I feel it may be starting to get confusing, so I will break it all down:

We have:

1. Created a program that is susceptible to Buffer Overflows called Pool
2. Made Pool run with root privileges, so that, when we make it spawn a shell, the shell will have the same privileges (#root)
3. Created a program called Snooker, which gave pool a buffer, containing the shellcode to be executed.
4. Filled this buffer with NOP’s and Return Addresses, to maximise the chance of getting the shellcode to be run.
5. Found out where snookers buffer is by using the current stack pointer
6. We know how many bytes pool will take up, so when we coded (programmed) snooker we leave the first bytes free that pool will require to run, then we put some NOP’s to leave space between pool and our shellcode, this increases the %age of our shellcode executing
7. Filled the end of the buffer with return address that point to the NOP’s that are after pool.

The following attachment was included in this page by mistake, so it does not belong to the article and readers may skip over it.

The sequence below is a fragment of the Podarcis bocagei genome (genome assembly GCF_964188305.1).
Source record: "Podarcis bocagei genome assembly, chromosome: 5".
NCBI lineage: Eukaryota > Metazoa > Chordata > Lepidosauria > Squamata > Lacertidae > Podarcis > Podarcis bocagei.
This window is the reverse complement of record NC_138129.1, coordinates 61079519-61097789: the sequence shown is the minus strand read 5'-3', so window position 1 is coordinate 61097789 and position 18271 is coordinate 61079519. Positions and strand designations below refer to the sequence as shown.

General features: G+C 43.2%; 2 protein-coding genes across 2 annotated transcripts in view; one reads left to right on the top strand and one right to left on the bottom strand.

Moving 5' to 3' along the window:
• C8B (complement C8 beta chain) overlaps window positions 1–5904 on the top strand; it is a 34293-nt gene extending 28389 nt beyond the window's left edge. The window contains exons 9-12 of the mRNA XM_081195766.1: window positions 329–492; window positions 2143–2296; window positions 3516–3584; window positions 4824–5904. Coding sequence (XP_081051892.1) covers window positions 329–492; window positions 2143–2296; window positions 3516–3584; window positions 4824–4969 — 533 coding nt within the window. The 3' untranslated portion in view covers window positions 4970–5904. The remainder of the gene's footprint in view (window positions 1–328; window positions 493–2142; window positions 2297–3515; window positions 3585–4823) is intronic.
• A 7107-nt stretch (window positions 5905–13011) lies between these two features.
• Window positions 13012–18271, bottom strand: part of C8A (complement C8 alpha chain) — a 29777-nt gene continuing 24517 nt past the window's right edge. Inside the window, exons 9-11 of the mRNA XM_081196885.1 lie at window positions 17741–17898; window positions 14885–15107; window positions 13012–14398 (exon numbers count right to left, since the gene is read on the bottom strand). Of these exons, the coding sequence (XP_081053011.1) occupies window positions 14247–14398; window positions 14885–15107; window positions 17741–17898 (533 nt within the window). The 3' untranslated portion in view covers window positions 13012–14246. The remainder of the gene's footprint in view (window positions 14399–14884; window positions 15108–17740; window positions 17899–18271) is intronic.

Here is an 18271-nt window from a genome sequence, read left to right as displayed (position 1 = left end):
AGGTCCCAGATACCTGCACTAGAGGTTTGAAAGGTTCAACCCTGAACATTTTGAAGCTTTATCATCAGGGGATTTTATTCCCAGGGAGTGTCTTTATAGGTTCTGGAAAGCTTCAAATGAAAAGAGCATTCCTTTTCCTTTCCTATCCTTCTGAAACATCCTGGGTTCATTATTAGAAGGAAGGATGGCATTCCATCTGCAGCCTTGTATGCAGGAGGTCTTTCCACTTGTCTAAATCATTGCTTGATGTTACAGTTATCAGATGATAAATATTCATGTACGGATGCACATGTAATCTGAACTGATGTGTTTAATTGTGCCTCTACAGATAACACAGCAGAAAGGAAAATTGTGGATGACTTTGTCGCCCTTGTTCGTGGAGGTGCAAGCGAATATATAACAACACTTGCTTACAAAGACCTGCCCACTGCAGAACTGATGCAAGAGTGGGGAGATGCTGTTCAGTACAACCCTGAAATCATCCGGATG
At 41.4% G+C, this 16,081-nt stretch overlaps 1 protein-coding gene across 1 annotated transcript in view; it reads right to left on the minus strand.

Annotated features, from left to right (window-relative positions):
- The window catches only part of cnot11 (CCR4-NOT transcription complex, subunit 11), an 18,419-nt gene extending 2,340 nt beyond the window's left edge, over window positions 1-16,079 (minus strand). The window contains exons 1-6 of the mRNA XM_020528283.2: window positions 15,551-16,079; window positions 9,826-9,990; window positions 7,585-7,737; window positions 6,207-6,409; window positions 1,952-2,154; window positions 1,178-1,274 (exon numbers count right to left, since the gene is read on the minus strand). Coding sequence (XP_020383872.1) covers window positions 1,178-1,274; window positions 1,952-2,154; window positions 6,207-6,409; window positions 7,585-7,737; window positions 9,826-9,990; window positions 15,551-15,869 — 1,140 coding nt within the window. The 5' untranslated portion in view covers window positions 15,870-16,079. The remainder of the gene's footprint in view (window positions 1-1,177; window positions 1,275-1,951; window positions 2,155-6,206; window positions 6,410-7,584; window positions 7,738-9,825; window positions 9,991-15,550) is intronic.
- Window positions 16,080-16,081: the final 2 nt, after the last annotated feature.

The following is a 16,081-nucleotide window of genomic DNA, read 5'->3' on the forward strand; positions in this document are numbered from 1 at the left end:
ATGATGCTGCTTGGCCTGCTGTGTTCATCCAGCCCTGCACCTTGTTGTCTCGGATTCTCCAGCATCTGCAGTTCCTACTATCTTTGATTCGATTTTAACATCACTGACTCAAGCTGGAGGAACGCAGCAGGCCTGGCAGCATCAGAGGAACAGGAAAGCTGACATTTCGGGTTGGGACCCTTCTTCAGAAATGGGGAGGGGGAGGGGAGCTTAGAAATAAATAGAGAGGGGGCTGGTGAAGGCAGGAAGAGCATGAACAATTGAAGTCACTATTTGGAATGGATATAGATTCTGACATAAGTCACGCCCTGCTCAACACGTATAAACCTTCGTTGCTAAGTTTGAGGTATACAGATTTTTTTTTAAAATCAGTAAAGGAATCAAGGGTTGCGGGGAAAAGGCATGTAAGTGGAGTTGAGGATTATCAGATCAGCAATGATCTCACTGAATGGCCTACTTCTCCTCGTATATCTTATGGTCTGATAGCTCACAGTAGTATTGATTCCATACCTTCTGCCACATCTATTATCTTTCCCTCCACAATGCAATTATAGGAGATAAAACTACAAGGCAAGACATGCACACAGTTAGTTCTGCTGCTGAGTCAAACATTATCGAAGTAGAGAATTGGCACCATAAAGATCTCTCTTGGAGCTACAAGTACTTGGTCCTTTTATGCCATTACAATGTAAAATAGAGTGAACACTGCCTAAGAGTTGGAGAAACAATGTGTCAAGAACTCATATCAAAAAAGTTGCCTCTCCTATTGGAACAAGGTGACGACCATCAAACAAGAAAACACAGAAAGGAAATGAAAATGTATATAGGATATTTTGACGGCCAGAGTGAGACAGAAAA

So Pool overflows, the EIP will go where ever it likes in snookers buffer, if we are lucky it goes straight to the shellcode and spawns a root shell for us.
If we are unlucky it lands on a NOP, it then goes to the next NOP and the next and the next until it comes to our shell code and spawns a root shell!
Or, it land on a return address, which is telling it to go to either a NOP or if we are lucky again, the shellcode, if it goes to the shellcode, happy days we get a root shell, if it goes to a NOP, it slides down and down and down until low and behold….. yup, we get a root shell!

Did it make scene to anyone??

•This is a very very simplified version of it.
•There is a bit more to finding our buffer using stack pointer offsets, but I will cover this in a future tutorial!
•Again I have took liberties with memory addressing, just to keep it simple
•In Part 1 Snooker was called vuln but I felt like renaming it for this tut!
•I have has a few pm’s from people asking how to compile the code from my last tutorial, hence my next one will be about how to do that using Linux and a Windows based compiler.

Please bear in mind that this is a simplified version and liberties have been taken!

I hope you enjoyed reading it and maybe learnt something from it; I’m now off to buy me a big bottle of JD as I’ve drank a whole one whilst typing this! (Thank god for spell checkers!)

Thanks!
Nokia